A more digital world will place a premium on some skills while reducing the need for others.
The insurance industry—traditionally cautious, heavily regulated, and accustomed to incremental change—confronts a radical shift in the age of automation. With the rise of digitization and machine learning, insurance activities are becoming more automatable and the need to attract and retain employees with digital expertise is becoming more critical.
Our colleagues at the McKinsey Global Institute (MGI) have been exploring the implications of workplace automation across multiple industries. Although their preliminary report cautions that “activities” differ from “occupations” (the latter being an aggregate of the former), it presents some stark conclusions: for example, automation will probably change the vast majority of occupations, and up to 45 percent of all work activities in the United States, where MGI performed its analysis, can be automated right now with current technology. This figure does not reflect the precise automation potential for each of these specific occupations, because activities are scattered across them, and different activities will be automated at different rates. But significant changes are clearly approaching in many industries, including insurance, whose potential for automation resembles that of the economy as a whole.
We’ve been studying the impact of automation on insurers from another angle. Drawing on our proprietary insurance-cost and full-time-equivalent (FTE) benchmarking database, we focused on Western European insurers, forecast the outcomes for about 20 discrete corporate functions, and aggregated the results. Our work indicates that some roles will undoubtedly change markedly and that certain occupations are particularly prone to layoffs; positions in operations and administrative support are especially likely to be consolidated or replaced. The extent of the effect differs by market, product group, and capacity for automation.
Steeper declines will occur in more saturated markets, products with declining business volumes, and, of course, the more predictable and repeatable positions, including those in IT. Other roles, however, will experience a net gain in numbers, especially those concentrating on tasks with a higher value added. The broader corporate functions including these roles will lose jobs overall. But some positions will be engines of job creation—these include marketing and sales support for digital channels and newly created analytics teams tasked with detecting fraud, creating “next best” offers, and smart claims avoidance. To meet these challenges, insurers will need to source, develop, and retain workers with skills in areas such as advanced analytics and agile software development; experience in emerging and web-based technologies; and the ability to translate such capabilities into customer-minded and business-relevant conclusions and results.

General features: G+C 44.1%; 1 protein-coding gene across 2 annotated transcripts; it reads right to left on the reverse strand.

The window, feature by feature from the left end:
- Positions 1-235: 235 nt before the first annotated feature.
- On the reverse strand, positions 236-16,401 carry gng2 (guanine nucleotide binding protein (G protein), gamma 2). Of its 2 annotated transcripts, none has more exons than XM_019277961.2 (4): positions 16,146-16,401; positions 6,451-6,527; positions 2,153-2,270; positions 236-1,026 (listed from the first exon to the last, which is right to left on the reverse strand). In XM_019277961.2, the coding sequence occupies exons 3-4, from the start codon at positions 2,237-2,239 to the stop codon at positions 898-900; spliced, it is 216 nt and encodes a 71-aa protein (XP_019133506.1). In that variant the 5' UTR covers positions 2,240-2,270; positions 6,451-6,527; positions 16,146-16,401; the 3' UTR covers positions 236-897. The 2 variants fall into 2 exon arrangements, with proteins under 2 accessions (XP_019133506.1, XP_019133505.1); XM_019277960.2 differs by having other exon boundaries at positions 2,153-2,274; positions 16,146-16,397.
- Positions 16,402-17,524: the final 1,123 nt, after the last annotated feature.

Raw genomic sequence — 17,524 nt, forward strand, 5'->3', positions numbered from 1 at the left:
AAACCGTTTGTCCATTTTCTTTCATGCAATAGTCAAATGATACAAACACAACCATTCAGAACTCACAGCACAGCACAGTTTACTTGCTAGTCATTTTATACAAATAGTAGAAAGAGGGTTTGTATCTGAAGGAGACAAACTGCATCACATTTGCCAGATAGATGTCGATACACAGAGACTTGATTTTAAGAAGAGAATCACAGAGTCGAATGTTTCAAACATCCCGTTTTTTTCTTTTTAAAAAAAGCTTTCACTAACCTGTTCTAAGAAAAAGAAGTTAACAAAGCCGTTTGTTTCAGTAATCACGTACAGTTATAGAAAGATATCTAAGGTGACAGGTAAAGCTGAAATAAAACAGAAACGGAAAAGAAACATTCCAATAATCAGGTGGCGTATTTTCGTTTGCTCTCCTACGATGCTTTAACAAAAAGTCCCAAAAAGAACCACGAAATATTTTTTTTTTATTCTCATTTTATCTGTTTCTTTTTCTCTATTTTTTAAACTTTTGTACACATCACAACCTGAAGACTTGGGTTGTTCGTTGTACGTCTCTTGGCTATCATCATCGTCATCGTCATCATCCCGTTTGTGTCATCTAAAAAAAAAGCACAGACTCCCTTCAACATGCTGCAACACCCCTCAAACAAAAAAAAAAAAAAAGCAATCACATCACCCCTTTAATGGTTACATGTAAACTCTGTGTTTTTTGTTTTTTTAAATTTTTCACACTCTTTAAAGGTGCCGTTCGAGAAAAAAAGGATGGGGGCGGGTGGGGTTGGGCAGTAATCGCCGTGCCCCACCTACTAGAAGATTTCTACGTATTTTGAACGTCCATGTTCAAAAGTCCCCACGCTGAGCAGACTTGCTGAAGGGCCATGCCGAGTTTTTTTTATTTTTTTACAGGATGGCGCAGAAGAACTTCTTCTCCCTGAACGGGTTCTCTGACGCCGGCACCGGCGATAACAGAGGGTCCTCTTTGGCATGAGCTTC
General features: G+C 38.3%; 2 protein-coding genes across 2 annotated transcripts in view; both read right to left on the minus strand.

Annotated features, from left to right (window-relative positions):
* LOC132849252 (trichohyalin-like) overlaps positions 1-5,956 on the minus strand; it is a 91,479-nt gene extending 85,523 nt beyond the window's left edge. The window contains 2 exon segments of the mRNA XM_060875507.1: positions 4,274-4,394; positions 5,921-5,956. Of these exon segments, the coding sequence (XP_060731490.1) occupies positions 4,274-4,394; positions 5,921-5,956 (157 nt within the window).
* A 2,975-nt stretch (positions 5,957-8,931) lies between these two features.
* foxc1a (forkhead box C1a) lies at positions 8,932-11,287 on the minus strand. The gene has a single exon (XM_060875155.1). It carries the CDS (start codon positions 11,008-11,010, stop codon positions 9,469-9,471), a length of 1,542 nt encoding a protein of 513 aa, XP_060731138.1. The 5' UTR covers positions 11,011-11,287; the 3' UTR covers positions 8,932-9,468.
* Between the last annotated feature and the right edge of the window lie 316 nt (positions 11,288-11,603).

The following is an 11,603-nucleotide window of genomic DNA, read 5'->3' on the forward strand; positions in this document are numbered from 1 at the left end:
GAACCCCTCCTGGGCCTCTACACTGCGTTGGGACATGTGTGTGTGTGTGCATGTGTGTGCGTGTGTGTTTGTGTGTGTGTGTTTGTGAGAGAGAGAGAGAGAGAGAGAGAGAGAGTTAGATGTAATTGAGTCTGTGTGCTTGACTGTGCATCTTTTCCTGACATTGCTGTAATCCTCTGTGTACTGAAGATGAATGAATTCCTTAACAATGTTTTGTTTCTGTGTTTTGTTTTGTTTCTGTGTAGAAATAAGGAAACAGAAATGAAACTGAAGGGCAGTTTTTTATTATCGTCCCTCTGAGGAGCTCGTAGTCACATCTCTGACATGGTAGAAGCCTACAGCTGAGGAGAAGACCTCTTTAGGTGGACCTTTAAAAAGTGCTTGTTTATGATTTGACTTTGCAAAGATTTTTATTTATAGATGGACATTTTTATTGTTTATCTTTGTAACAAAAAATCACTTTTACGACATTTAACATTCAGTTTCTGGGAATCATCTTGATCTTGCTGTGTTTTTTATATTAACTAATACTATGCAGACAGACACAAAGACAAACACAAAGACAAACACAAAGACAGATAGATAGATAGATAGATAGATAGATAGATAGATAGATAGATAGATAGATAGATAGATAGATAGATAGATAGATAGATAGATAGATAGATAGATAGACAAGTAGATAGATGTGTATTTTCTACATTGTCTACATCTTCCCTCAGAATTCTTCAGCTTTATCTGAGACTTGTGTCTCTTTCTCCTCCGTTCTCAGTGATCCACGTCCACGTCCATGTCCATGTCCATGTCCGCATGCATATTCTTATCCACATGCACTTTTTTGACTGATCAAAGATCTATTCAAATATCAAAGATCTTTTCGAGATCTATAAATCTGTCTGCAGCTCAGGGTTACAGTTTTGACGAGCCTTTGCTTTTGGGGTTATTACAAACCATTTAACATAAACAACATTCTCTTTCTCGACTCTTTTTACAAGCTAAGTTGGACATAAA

The net effect of such position-by-position changes is harder to determine with certainty. Numerous variables affect each role’s outcome—whether job creation or contraction—which means that the sum of these potential outcomes could shift significantly. To analyze these outcomes, we have factored in variable growth rates across separate regions and product groups, as well as the possibility of increasing cost pressures (including those arising from a low-interest-rate environment). Our most probable outcome for insurers sees up to 25 percent of full-time positions consolidated or reduced as a net aggregate, occurring at different rates for different roles over a period of about a decade (exhibit).
That’s neither a negligible amount of job loss nor an unimaginably distant time frame. On the contrary, given the magnitude of these changes and the looming future, it’s important that insurers begin to rethink their priorities right now. These should include retraining and redeploying the talent they currently have, identifying critical new skills to insource, and retuning value propositions in the war for new talent and capabilities. That competition will almost certainly increase as the digital transformation takes hold. The first waves are already hitting the beach.
About the authors
Sylvain Johansson is a principal in McKinsey’s Geneva office, and Ulrike Vogelgesang is a senior expert in the Hamburg office.